I was raised in deepest, darkest Surrey, where the highest point of the landscape is a hill near Dorking and the biggest lake is probably a man-made reservoir just off the M25. It is a complete mystery to me therefore, why I fell in love with Scotland – maybe it is the contrast. My passion for Caledonia often leads me to choose books with a Scottish setting, including Sara Gruen’s ‘At the Water’s Edge‘.
The storyline seems unlikely, but it works: an American Colonel was accused of faking pictures of the Loch Ness monster. Years later when his son, Ellis and daughter-in-law (Maddie) behave appallingly badly at a party, the Colonel threatens to cut off Ellis’s allowance. To save face and triumph where his father failed, Ellis wants to find the monster himself. He and Maddie together with a mutual friend, Hank, depart for Scotland. The trio arrive at Craig Gairbh, Glenurquhart in 1944; there are blackouts, Anderson shelters and rationing. Whilst the men set about the serious business of monster-hunting, disappearing to the loch shores every day with their cameras and equipment, Maddie is left to her own devices. Struggling with the differences between high-society Philadelphia and the hardships of war-time Scotland, Maddie is lonely at first, but gradually begins to makes herself useful. She forms unlikely friendships with people whom her husband treats as staff. But as Maddie’s confidence in her own abilities grow, she starts to question her place in the world.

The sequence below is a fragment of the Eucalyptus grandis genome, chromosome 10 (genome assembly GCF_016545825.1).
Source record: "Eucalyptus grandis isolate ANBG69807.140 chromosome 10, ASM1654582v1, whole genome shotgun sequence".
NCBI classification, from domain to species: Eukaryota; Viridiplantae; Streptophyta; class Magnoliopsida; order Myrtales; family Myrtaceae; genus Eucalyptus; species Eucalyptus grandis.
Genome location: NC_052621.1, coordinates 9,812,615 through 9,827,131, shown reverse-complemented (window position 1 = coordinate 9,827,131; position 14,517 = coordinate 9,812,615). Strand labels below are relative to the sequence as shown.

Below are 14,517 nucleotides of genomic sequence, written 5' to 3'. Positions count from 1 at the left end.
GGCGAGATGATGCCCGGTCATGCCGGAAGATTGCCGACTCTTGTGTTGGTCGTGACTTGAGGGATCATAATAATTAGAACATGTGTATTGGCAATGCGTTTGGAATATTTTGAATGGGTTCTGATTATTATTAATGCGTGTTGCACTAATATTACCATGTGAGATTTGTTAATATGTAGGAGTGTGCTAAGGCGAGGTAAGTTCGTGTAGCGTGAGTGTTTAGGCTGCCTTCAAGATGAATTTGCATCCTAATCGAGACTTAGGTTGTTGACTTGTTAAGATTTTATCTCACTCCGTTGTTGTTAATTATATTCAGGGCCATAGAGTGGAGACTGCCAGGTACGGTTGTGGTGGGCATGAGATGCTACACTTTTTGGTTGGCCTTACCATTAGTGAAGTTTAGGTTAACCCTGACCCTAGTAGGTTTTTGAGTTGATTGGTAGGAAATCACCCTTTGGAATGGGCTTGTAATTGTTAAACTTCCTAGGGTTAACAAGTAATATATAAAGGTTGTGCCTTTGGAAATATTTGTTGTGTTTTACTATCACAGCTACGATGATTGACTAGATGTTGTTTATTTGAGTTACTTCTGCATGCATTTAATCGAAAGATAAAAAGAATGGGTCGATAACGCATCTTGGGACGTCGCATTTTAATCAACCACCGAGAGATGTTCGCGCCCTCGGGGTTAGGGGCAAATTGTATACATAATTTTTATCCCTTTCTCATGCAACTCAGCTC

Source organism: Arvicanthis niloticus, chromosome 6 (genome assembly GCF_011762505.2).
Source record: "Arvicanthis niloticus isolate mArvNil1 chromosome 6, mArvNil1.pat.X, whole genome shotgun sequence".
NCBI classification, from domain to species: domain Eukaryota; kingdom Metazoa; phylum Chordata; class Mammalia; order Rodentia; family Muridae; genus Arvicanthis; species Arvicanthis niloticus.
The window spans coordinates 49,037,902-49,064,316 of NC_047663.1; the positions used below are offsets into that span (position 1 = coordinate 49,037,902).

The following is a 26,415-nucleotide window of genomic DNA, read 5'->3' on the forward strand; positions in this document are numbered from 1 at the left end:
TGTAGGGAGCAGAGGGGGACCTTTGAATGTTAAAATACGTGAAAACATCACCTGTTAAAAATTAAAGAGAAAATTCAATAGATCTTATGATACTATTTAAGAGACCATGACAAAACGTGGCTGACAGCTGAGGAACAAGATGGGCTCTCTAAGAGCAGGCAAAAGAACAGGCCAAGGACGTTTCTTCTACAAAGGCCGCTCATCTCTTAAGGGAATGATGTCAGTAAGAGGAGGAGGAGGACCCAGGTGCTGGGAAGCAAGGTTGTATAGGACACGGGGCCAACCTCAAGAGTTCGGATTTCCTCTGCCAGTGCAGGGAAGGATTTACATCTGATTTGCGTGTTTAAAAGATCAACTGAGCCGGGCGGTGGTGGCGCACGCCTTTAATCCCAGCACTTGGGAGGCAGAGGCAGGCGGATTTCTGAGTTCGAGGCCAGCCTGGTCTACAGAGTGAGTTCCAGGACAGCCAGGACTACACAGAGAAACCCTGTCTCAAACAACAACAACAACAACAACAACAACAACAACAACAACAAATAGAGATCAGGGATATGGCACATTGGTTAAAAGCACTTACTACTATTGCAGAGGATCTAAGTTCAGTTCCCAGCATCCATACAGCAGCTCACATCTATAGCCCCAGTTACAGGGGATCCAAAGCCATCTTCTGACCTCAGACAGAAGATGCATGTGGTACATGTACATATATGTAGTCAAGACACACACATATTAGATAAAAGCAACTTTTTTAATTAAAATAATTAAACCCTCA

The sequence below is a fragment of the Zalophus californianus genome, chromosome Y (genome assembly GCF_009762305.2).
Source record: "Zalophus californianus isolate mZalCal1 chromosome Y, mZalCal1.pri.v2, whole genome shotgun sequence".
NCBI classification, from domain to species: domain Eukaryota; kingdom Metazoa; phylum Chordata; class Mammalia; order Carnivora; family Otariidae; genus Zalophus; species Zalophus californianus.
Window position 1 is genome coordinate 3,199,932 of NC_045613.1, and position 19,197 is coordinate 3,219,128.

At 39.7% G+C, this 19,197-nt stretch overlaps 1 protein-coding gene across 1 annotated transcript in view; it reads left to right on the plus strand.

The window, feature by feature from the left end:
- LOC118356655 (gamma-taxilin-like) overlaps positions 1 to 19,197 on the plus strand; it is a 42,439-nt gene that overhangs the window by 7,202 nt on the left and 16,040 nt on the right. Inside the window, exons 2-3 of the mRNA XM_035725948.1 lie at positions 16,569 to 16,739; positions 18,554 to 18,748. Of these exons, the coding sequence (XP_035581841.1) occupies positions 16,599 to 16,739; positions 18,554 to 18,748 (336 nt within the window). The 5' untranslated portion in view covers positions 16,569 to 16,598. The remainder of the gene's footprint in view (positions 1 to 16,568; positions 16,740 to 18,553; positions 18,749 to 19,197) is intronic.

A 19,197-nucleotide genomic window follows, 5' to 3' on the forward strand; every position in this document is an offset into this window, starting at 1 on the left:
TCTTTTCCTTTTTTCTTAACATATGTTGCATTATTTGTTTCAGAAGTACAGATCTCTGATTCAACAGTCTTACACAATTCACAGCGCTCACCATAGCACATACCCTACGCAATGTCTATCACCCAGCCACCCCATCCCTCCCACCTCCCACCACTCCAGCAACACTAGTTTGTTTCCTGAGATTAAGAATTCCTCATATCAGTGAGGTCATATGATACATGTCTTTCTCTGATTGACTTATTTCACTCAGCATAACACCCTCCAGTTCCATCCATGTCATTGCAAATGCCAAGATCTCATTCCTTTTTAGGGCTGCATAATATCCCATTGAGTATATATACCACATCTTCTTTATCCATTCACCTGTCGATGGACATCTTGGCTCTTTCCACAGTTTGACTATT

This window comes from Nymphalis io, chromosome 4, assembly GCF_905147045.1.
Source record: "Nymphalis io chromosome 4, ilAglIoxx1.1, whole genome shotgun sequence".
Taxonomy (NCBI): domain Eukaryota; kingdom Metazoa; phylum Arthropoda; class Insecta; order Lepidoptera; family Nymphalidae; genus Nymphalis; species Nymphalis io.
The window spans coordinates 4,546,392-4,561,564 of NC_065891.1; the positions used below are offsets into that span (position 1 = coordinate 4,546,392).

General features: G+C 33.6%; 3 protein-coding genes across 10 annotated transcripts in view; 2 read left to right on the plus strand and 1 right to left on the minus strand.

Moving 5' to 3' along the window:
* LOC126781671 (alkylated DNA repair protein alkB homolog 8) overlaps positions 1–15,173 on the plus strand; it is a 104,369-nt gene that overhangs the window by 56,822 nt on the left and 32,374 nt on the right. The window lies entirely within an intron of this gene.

This is essentially a love story; not overly complex but with richly-drawn characters whose behaviour ranges from violent to tender, honourable to deceitful and a whole range in between. I loved the contrast between the Maddie at the opening of the novel, and the same character at the close of the final chapter.
Of course I knew all along that they would find Nessie, they just had to be in the right place at the right time. After all, who hasn’t gazed into the depths of Loch Ness and known that it was just a matter of time, and patience? I mean, on our last visit, I know we’d only missed her by a few minutes….